"Current Status and Future Prospects of GaN-based HEMTs"

Junya Yaita, Researcher, Fujitsu Laboratory, Japan

December 9th (Monday), 4:00pm
Engineering Science Bldg (ESB), Rm 2001
NOTE: Time Change

Gallium nitride based high electron mobility transistors (GaN HEMTs) have been demonstrated as high frequency and high power amplifiers, which is expected for wireless communications, radars and so on. It, basically, has AlGaN/GaN structures so far. In 2000s, InAlGaN and AlN layer on GaN channel layer have been reported. These devices, however, are useally operated at very high frequency with low breakdown voltage due to high 2DEG densities. In this study, we introduce high output power density InAlGaN/GaN HEMTs and thermal management technologies for GaN HEMTs.

Recently, we developed 4 technologies for improving GaN-based HEMTs performances; (i) Crystal growth technique towards increasing the 2DEG electron mobility of InAlGaN/GaN HEMTs. InAlGaN/GaN HEMTs with AlGaN spacer layer improve electron mobility without decreasing 2DEG density. (ii) Optimizing device structure applying n+-GaN regrowth and InGaN back-barrier layer. The regrowth layer and InGaN back barrier layer improve contact resistance and off-state leakage current, respectively. (iii) Thermal management using high thermal conductivity material of diamond for thermal dispassion of GaN HEMTs. Low thermal conductivity of GaN is one of the reason for limitations of GaN-HEMTs performance. We applied diamond towards GaN HEMTs by wafer bonding and direct growth techniques. (iv) Solving the trade-off relationships between breakdown voltage and high current density using asymmetric 2DEG densities. The different strain fields in AlO and MgO passivation layer enable to control 2DEG density in GaN channel. Using this phenomenon, we realize different 2DEG densities in the same plane of GaN HEMTs. This different 2DEG densities realize large drain current with high breakdown voltage, which is similar to conventional vertical transistors.

InAlGaN/GaN HEMTs we achieved high power density of 4.5 W/mm using crystal growth technique and optimizing device structure. Moreover, we applied diamond heat spreaders to the GaN HEMTs. The power density is up to 19.9 W/mm. The high power and high frequency amplifier of GaN HEMTs using these technologies accelerates the wireless communication technology.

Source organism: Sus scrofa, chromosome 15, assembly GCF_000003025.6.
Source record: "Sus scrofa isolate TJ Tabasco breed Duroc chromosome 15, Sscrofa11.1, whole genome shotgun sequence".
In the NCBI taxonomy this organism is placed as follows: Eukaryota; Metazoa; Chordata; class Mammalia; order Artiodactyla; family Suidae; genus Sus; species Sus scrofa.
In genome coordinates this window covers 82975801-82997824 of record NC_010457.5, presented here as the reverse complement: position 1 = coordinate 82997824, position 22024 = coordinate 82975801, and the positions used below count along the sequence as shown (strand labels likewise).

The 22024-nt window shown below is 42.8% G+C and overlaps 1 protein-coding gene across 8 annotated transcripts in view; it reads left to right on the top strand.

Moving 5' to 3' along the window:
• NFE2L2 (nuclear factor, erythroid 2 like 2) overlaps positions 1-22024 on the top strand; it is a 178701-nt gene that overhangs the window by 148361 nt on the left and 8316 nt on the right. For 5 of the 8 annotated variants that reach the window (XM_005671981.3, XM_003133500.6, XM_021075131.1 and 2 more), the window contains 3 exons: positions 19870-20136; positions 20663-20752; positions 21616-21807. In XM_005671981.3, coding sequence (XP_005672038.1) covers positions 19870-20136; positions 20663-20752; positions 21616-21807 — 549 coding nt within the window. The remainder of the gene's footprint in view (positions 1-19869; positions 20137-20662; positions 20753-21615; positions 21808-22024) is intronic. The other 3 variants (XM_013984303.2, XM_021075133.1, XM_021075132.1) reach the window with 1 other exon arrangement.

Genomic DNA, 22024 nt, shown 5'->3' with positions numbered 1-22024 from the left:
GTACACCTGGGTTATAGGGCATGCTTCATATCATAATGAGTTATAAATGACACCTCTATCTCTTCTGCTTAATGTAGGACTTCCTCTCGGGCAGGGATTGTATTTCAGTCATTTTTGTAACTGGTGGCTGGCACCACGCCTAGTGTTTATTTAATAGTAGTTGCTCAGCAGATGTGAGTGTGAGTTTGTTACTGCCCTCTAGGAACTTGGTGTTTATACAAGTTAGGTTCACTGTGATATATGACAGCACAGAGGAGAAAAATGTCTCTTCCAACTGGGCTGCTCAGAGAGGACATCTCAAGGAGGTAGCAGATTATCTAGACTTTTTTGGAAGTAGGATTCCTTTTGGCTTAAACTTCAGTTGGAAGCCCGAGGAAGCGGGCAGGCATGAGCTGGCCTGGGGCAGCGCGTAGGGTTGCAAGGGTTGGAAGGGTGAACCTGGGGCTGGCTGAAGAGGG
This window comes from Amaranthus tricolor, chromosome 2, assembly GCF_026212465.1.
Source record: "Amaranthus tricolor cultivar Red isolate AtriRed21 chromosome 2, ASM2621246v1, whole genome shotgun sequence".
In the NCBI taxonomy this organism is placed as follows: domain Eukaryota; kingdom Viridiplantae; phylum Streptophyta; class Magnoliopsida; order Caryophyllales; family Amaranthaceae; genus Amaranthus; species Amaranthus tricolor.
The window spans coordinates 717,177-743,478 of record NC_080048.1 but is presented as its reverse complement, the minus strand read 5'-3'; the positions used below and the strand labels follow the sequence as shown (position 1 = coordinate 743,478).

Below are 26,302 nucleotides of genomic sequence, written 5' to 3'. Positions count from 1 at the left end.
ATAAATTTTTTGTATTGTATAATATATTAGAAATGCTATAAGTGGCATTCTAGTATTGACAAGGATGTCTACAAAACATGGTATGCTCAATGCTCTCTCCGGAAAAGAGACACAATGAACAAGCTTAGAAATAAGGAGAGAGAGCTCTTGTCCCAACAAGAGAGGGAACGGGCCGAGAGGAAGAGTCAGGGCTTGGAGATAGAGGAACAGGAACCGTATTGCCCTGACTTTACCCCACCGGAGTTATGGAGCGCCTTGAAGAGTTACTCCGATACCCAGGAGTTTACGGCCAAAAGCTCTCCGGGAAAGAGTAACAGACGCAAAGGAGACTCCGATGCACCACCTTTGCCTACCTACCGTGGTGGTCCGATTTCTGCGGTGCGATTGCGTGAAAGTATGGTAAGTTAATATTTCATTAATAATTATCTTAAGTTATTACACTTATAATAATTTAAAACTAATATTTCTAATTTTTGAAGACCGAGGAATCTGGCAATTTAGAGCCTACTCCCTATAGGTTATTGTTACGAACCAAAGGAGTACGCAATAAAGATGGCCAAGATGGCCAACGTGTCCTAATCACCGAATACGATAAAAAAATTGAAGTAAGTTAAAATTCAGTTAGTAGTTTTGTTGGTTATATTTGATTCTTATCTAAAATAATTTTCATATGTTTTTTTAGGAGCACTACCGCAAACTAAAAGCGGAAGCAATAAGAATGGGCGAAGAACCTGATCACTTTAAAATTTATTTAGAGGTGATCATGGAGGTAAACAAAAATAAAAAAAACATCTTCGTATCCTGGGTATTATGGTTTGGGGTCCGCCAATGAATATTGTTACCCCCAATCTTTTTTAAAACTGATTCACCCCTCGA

About Junya Yaita:

• B. E. degree in electronic engineering from Kanazawa University, Japan in 2013
• M. E. and Ph. D degrees in electronic engineering from the Tokyo Institute of Technology, Tokyo, Japan, in 2015 and 2018.

Areas of Expertise and Interest: for my PhD thesis, I investigated heteroepitaxial growth of diamond films for power and sensor devices. Now, I work in Fujitsu laboratory and investigate GaN-based transistors for laser for high-frequency power amplifier. The diamond and GaN applications have been expected for next-generation RF-systems such as satellite communications. Therefore, I am interested in what kind of device performance are required for mm-wave systems.

• “Characterization of Schottky Barrier Diaodes on Heteroepitaxial Diamond on 3C-SiC/Si Substrates” IEEE TED submitted.
• "In-situ bias current monitoring of nucleation for epitaxial diamonds on 3C-SiC/Si substrates" Diamond & Related Materials, Vol. 88, pp. 158-162, (2018).
• “Preferentially-aligned nitrogen-vacancy centers in heteroepitaxial (111) diamonds on Si substrates via 3C-SiC intermediate layers" Appl. Phys. Express.11 045501 (2018).
• "Influence of High-Power-Density Plasma on Heteroepitaxial Diamond Nucleation on 3C-SiC Surface" Appl. Phys. Express. 10, 045502, (2017).
• "Highly oriented diamond (111) films synthesized by pulse bias-enhanced nucleation and epitaxial grain selection on a 3C-SiC/Si (111) substrate" Appl. Phys. Lett., 110, 062102, 2017.
• "Heteroepitaxial Growth of Diamond Films on 3C-SiC/Si Substrates with Utilization of Antenna- Edge Microwave Plasma CVD for Nucleation", Jananese Journal of Applied Physics, 54.4S 04DH13 (2015).
• "600 V Diamond Junction Field-Effect Transistors Operated at 200 °C", IEEE Electron Device Letters, 35.2, 241-243 (2013).
• "Improvement of fluorescence intensity of nitrogen vacancy centers in self-formed diamond microstructures", Applied Physics Letters, 107.16, 163012 (2015).

Hosted by: Prof. Mark Rodwell, ECE